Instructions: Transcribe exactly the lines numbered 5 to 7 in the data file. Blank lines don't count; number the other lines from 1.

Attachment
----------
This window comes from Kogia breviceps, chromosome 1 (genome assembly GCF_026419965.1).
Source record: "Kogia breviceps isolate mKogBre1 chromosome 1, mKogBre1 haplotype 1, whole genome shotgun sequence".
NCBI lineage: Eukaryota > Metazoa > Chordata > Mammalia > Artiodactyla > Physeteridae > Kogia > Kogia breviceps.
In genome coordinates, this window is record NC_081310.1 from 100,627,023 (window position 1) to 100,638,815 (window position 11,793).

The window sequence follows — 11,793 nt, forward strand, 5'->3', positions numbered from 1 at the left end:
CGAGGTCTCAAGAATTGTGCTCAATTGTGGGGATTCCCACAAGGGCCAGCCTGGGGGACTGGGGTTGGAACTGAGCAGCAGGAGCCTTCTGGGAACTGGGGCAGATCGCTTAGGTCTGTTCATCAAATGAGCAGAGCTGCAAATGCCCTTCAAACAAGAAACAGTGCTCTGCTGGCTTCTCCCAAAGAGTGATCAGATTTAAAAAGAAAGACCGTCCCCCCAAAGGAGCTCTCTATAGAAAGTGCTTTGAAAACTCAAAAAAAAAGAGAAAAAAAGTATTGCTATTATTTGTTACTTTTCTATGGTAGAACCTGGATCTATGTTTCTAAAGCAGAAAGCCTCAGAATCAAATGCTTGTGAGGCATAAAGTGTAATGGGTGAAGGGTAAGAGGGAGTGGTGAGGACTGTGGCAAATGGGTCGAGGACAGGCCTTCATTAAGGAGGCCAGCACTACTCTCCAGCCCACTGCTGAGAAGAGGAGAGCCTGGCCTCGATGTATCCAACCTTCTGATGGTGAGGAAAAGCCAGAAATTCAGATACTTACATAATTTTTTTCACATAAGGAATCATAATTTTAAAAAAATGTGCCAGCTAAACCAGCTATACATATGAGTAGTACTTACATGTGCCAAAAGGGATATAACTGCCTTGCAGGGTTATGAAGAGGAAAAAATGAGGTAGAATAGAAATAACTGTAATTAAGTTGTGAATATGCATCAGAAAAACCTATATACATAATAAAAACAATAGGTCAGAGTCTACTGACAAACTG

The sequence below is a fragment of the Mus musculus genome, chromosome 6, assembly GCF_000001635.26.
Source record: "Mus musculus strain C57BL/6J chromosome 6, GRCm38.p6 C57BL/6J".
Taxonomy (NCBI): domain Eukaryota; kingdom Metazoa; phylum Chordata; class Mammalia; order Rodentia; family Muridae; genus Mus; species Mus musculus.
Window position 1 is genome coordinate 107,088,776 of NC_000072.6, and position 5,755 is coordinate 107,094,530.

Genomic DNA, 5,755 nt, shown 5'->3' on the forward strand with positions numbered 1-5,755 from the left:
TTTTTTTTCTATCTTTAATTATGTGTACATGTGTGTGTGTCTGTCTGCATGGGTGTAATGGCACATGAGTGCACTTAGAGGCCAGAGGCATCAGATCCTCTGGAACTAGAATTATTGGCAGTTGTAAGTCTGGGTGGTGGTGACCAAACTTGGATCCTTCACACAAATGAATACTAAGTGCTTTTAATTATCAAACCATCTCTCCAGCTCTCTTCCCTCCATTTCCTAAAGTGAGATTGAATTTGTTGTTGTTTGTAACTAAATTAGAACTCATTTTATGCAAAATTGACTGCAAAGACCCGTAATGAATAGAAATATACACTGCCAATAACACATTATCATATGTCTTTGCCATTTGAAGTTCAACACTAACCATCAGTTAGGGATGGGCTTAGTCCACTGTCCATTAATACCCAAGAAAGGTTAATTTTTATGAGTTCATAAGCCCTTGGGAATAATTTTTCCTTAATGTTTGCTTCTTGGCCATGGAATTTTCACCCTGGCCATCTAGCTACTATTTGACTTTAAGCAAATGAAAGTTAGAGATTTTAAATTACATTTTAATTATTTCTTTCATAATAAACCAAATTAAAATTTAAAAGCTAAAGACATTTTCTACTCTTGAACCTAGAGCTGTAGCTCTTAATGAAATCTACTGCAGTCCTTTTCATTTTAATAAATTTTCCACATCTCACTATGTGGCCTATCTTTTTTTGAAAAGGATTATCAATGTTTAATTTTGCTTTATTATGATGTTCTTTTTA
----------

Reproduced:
The window sequence follows — 11,793 nt, forward strand, 5'->3', positions numbered from 1 at the left end:
CGAGGTCTCAAGAATTGTGCTCAATTGTGGGGATTCCCACAAGGGCCAGCCTGGGGGACTGGGGTTGGAACTGAGCAGCAGGAGCCTTCTGGGAACTGGGGCAGATCGCTTAGGTCTGTTCATCAAATGAGCAGAGCTGCAAATGCCCTTCAAACAAGAAACAGTGCTCTGCTGGCTTCTCCCAAAGAGTGATCAGATTTAAAAAGAAAGACCGTCCCCCCAAAGGAGCTCTCTATAGAAAGTGCTTTGAAAACTCAAAAAAAAAGAGAAAAAAAGTATTGCTATTATTTGTTACTTTTCTATGGTAGAACCTGGATCTATGTTTCTAAAGCAGAAAGCCTCAGAATCAAATGCTTGTGAGGCATAAAGTGTAATGGGTGAAGGGTAAGAGGGAGTGGTGAGGACTGTGGCAAATGGGTCGAGGACAGGCCTTCATTAAGGAGGCCAGCACTACTCTCCAGCCCACTGCTGAGAAGAGGAGAGCCTGGCCTCGATGTATCCAACCTTCTGATGGTGAGGAAAAGCCAGAAATTCAGATACTTACATAATTTTTTTCACATAAGGAATCATAATTTTAAAAAAATGTGCCAGCTAAACCAGCTATACATATGAGTAGTACTTACATGTGCCAAAAGGGATATAACTGCCTTGCAGGGTTATGAAGAGGAAAAAATGAGGTAGAATAGAAATAACTGTAATTAAGTTGTGAATATGCATCAGAAAAACCTATATACATAATAAAAACAATAGGTCAGAGTCTACTGACAAACTG

The sequence below is a fragment of the Mus musculus genome, chromosome 6, assembly GCF_000001635.26.